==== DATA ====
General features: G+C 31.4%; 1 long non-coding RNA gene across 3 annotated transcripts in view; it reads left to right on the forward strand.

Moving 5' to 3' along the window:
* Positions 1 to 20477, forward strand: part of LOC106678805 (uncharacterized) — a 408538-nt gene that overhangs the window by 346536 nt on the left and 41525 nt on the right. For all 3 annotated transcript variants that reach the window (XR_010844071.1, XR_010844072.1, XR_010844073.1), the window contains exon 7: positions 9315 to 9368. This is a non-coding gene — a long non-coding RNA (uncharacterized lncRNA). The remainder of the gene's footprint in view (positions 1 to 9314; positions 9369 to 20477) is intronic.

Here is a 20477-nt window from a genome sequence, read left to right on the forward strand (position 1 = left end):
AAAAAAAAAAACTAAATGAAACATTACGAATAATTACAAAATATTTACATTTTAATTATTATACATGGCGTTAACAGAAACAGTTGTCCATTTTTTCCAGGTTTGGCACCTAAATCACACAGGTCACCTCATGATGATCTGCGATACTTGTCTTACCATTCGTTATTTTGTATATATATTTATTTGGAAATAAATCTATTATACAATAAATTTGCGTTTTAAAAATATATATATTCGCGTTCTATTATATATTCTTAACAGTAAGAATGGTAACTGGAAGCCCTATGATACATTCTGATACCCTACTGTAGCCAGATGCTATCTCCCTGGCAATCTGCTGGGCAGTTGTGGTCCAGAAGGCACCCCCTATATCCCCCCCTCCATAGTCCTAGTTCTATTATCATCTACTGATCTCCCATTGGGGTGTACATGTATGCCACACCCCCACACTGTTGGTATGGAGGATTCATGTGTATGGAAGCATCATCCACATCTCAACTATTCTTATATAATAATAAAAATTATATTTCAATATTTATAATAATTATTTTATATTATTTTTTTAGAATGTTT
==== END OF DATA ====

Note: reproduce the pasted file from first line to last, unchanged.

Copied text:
General features: G+C 31.4%; 1 long non-coding RNA gene across 3 annotated transcripts in view; it reads left to right on the forward strand.

Moving 5' to 3' along the window:
* Positions 1 to 20477, forward strand: part of LOC106678805 (uncharacterized) — a 408538-nt gene that overhangs the window by 346536 nt on the left and 41525 nt on the right. For all 3 annotated transcript variants that reach the window (XR_010844071.1, XR_010844072.1, XR_010844073.1), the window contains exon 7: positions 9315 to 9368. This is a non-coding gene — a long non-coding RNA (uncharacterized lncRNA). The remainder of the gene's footprint in view (positions 1 to 9314; positions 9369 to 20477) is intronic.

Here is a 20477-nt window from a genome sequence, read left to right on the forward strand (position 1 = left end):
AAAAAAAAAAACTAAATGAAACATTACGAATAATTACAAAATATTTACATTTTAATTATTATACATGGCGTTAACAGAAACAGTTGTCCATTTTTTCCAGGTTTGGCACCTAAATCACACAGGTCACCTCATGATGATCTGCGATACTTGTCTTACCATTCGTTATTTTGTATATATATTTATTTGGAAATAAATCTATTATACAATAAATTTGCGTTTTAAAAATATATATATTCGCGTTCTATTATATATTCTTAACAGTAAGAATGGTAACTGGAAGCCCTATGATACATTCTGATACCCTACTGTAGCCAGATGCTATCTCCCTGGCAATCTGCTGGGCAGTTGTGGTCCAGAAGGCACCCCCTATATCCCCCCCTCCATAGTCCTAGTTCTATTATCATCTACTGATCTCCCATTGGGGTGTACATGTATGCCACACCCCCACACTGTTGGTATGGAGGATTCATGTGTATGGAAGCATCATCCACATCTCAACTATTCTTATATAATAATAAAAATTATATTTCAATATTTATAATAATTATTTTATATTATTTTTTTAGAATGTTT